“We continue to work with Kelly and Dr. Tony Martone on the SASSY program, where we are responsible for developing the research platforms and systems that help showcase the state-of-the art research from their organization and their university partners,” Costabile said. “Kelly and Tony are constantly pushing the limits of research, and we are fortunate to be able to continue to help them transition their research to programs of record through rapid prototyping.”

For Costabile and his company, the xTech competition provided an opportunity unlike ever before.

“Dual-use technology was a strong emphasis during the xTech process, and the process of pitch and refine really helped us understand that we could take our Mockingbird system to the commercial test and measurement market,” Costabile said. “We will be bringing to market a Mockingbird lab-grade system this year that will provide a rugged small-form factor spectrum analyzer and arbitrary RF signal generator. This system can be used to create rich RF scenes via a simple and intuitive web interface that can be used to test and verify spectral sensing and signal detection and identification algorithms.”

In addition, Costabile said, this rugged system can be taken from the lab to the field for real-time spectrum monitoring or over-the-air testing. The company is currently using this system to generate the complex RF interference scenarios required to evaluate the performance of ARL’s SASSY spectral sensing algorithms.

Costabile said he and the company are also looking forward to continuing their rapid prototyping engineering services with the Army.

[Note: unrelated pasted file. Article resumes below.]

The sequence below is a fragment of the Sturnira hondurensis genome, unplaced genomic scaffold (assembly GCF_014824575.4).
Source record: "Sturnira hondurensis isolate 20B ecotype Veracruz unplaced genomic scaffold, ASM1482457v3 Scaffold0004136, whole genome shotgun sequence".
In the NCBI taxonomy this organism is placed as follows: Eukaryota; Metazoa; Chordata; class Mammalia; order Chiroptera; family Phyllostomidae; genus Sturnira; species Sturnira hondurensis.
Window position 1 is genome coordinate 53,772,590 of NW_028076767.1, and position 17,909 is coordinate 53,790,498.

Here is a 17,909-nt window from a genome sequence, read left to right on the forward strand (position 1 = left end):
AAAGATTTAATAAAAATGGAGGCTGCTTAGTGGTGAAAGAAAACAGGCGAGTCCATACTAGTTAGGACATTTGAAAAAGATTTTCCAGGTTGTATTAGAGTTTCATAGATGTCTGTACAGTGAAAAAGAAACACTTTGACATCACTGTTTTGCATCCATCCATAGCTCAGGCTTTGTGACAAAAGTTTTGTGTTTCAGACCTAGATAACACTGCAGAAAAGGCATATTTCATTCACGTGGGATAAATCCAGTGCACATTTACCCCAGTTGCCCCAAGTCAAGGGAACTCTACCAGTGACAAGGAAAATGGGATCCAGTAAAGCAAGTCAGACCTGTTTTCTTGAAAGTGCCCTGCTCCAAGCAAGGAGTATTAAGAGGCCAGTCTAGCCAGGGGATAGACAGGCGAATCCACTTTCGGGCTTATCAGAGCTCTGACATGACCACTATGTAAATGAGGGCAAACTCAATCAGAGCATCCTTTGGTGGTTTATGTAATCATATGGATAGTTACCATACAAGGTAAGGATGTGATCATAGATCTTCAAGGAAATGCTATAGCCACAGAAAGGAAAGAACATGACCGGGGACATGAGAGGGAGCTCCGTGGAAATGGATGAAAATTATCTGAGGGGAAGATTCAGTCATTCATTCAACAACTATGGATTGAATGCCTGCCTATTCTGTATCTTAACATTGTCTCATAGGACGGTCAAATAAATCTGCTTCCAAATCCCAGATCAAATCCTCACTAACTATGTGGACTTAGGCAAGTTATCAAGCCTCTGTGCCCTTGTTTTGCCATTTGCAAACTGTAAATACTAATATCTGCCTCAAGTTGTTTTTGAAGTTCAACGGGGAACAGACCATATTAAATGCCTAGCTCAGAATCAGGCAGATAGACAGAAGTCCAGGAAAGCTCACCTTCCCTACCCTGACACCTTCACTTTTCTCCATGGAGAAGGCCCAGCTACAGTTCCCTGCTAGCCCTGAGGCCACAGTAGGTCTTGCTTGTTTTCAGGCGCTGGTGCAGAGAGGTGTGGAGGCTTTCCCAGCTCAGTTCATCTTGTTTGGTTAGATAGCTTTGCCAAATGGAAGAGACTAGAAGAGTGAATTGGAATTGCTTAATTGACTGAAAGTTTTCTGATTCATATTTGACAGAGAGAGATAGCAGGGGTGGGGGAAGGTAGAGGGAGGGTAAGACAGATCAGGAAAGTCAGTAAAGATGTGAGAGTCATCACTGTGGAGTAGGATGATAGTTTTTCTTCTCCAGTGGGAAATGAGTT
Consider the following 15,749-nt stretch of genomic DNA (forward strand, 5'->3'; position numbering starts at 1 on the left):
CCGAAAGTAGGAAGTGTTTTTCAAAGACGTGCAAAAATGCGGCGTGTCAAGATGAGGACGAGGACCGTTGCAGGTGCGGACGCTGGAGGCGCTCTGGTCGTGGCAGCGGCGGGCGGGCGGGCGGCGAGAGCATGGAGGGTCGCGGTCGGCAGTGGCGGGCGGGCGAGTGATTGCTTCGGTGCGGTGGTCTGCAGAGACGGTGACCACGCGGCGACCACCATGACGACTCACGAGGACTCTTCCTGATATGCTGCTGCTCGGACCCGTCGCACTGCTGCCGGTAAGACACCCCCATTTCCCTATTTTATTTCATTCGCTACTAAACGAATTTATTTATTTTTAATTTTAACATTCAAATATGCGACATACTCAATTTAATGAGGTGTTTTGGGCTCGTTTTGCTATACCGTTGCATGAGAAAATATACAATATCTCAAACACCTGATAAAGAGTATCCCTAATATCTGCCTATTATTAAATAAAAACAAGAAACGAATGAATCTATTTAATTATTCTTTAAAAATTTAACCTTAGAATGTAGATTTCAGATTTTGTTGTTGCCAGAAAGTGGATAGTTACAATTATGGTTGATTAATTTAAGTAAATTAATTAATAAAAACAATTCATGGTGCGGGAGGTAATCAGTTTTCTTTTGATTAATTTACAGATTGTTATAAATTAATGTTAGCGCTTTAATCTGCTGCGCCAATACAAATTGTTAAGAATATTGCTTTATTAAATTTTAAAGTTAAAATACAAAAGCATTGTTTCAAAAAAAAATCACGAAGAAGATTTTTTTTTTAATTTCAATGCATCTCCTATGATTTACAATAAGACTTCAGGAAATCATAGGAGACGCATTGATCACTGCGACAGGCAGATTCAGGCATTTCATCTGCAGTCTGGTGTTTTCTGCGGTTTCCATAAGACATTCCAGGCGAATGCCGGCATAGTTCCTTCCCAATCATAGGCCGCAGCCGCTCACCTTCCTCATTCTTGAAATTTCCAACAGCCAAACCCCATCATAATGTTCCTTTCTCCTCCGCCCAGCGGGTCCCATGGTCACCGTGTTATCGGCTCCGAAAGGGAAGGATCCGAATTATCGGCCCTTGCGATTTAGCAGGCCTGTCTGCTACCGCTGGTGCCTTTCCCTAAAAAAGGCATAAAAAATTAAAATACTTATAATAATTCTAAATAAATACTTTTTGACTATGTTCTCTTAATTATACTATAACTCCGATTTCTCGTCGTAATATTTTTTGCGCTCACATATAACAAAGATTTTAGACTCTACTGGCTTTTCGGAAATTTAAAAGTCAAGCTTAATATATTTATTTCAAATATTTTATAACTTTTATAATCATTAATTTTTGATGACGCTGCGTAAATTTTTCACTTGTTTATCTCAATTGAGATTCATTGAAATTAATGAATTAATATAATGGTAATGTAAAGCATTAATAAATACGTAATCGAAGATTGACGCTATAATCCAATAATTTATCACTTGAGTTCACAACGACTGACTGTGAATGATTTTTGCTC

“It turns out that the speed and efficiency of development that we need to build our solutions is equally valuable to ARL, enabling rapid demonstration of ARL’s state-of-the-art research in a rugged system that can be more easily transitioned to bigger Army programs,” Costabile said.

Costabile said his experience with the xTech competition was positive.

“The xTech team was amazing and challenging, and the new relationships both within the Army and their greater ecosystem have created new opportunities for us to focus, refine and deliver our solutions to expressed Army needs,” Costabile said. “We enjoyed the collaborative relationships we established with the other participants. We continue to work with several other participants to integrate their battery technology and create innovative foam packaging for expendable software radio solutions.”

For the Army researchers, the xTech program brings new life to their projects and overall mission.

“Developing the avenue for small innovative companies to directly collaborate and work with government researchers such as ARL benefits everyone,” Sherbondy said. “ARL obtains enthusiastic researchers eager to work on our smaller budgeted research and development programs. Syncopated obtains insights into the requirements and uniqueness of the military problem that they can take to future R&D programs.”

The next xTech competition is scheduled to launch in fall 2021 and will be open to all U.S.-based small businesses. Companies interested in more information about or participating in the xTech program, can visit

Visit the laboratory’s Media Center to discover more Army science and technology stories

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Army researchers, small business partner to enhance communication